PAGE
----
In Fazilka, groundwater contamination worsens, farmers at receiving end
Punjab farmers blame failure of their crops on the untreated sewage of 21 municipalities of the Malwa belt flowing through various drains into the district, leading to a widespread contamination of groundwater here.Updated: Aug 05, 2019 14:38 IST
Karaj Singh of Pucca Chisti, a village located near the Indo-Pakistan border in Punjab’s Fazilka district, is upset as he failed thrice to grow the paddy seedlings he transplanted on his 11-acre land this kharif season.
Karaj, who relies on tubewells for irrigation in the absence of canal water, blames for this the untreated sewage of 21 municipalities of Punjab’s Malwa belt flowing through various drains into the district, leading to a widespread contamination of groundwater here.
His claim is backed by the official figures procured by Vikram Ahuja, a farm rights activist, from the state irrigation department. It was on a petition filed by Ahuja that the National Green Tribunal (NGT) on July 25 directed the state government to submit a reply into the matter.
“Due to seepage from the Aaspal ditch extension drain, the groundwater source of tubewells and handpumps in the area has been affected adversely. Water drawn from tubewells damaged my paddy seedlings and now I am not in a position to sow any other crop on my otherwise fertile land,” said Karaj, whose farm is located 5 km from the Sulemanki international border.
Also, Sudhir Kumar, a former sarpanch of nearby Sureshwala Sainiyan village, says about 13-acre land of his family at Kotha Dhangnian has turned infertile due use of contaminated groundwater.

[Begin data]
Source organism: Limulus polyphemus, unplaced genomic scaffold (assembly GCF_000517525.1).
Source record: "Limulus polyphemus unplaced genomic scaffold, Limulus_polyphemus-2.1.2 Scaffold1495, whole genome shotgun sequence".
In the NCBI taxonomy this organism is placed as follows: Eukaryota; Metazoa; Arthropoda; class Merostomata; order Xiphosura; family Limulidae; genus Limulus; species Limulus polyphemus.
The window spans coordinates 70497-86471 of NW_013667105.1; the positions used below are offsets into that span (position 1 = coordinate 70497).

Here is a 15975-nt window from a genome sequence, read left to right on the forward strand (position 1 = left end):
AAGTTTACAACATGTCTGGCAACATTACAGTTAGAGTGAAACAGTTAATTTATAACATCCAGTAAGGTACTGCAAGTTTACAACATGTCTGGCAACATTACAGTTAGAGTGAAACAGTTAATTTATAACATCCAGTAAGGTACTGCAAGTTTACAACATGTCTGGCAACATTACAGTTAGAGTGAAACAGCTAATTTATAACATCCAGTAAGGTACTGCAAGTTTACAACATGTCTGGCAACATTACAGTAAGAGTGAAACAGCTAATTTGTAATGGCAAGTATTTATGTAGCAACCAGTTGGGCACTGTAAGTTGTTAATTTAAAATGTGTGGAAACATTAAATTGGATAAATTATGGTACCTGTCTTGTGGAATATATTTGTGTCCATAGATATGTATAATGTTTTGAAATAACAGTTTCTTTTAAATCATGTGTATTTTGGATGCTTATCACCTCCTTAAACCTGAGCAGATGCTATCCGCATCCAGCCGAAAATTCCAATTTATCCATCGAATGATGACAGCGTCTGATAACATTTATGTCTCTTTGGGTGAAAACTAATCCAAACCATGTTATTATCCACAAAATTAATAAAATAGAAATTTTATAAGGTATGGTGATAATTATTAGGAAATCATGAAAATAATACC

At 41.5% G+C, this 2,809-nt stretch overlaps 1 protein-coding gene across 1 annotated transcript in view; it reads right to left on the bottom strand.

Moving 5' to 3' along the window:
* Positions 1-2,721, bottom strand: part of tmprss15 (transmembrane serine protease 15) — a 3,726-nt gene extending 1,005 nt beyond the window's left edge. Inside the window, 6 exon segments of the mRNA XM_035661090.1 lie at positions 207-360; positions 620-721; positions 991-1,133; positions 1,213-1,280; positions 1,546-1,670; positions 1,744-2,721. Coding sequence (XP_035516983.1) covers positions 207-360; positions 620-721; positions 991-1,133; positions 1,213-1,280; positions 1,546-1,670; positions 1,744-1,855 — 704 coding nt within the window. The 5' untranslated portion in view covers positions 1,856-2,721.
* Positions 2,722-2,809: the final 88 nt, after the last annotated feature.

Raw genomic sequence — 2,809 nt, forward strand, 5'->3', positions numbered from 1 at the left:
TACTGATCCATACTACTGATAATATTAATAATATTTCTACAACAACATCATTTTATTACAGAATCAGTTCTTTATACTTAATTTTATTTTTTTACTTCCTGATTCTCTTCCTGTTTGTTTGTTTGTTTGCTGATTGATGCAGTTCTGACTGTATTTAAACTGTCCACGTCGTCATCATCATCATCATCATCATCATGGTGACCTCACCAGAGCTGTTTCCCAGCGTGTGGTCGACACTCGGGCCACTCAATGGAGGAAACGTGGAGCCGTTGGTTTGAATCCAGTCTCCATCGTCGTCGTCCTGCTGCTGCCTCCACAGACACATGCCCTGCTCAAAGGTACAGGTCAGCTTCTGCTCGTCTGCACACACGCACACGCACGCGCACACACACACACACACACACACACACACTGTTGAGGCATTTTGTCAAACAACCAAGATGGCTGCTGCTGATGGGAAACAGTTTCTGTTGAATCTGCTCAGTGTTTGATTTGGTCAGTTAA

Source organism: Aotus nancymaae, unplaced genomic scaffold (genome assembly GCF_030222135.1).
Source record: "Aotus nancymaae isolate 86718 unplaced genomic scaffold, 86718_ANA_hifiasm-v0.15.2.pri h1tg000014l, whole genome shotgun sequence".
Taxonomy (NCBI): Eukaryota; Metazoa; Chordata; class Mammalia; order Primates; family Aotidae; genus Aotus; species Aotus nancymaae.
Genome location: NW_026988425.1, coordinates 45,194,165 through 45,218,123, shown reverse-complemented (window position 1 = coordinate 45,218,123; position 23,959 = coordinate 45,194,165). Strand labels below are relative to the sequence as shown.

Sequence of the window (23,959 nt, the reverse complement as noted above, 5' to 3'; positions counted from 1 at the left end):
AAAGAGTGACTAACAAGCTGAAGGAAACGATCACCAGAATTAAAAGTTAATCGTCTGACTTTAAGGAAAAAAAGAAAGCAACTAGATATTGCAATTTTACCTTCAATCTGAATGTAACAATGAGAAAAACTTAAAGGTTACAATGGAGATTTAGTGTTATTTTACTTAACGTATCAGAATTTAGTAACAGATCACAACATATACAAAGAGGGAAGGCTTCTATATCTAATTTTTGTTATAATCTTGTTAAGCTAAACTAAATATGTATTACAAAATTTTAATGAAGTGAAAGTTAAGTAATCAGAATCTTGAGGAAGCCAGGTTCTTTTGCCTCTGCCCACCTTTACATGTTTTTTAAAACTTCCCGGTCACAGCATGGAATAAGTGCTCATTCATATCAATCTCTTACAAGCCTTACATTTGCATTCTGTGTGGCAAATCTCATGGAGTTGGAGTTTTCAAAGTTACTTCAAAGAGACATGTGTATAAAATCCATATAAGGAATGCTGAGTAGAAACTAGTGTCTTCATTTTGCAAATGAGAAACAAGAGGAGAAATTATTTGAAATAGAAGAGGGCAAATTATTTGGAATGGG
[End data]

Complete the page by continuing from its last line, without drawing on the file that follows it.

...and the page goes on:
Sudhir complains that 18 acres belonging to his extended family at Surehswala Sainiyan, was also severely affected due to poor quality tubewell water.
“As this border area is located at the tail-end of the eastern canal division, farmers get insufficient canal water supply. Hundreds of acres of land in the region stands affected due to tubewell water,” he said.
Residents of the area rue that Pakistan frequently regulates the drain carrying effluents from entering into its territory. As a result, water emitting foul smell is deteriorating quality of groundwater in the border area.
Manphool Singh, an octogenarian resident of adjoining Karni Kheri village, hopes that the National Green Tribunal (NGT) may soon fix the responsibility of officials and give respite to people over 120 villages living near international border and help farmers in regaining access to good water.
Officials admit that poor functioning of sewage treatment plants run by various local bodies was ignored by the Punjab State Pollution Control Board (PSPCB) and the irrigation department for years.
“The TDS level in the region has hit an alarming level of 4,500. F Coli count was reported as high as 30 times the permissible levels at various places. Cases of water-borne diseases and skin ailments are common in the area,” said Ahuja, who also works with various national and international agencies including, the UN.
“At least 21 drains carry domestic and industrial waste. The state irrigation department is mandated to ensure that no untreated waste goes into the drains. But no corrective measures have been initiated,” he added.
Fazilka deputy commissioner Manpreet Singh Chhatwal, who has been appointed nodal officer by NGT, said a meeting has been called on Tuesday and a detailed reply will be submitted before the tribunal. “Drains are severely contaminated. It will be examined if sewage treatment plants in various places are functional or not,” he said.
Chief environmental engineer of Punjab State Pollution Control Board (PSPCB) Pardeep Gupta evaded a direct reply to a question whether the board ever took pollution samples from the drains or taken any action.
“The matter was brought to our notice for the first time. Since several state departments are involved in it, PSPCB will cooperate in fixing responsibility,” he said.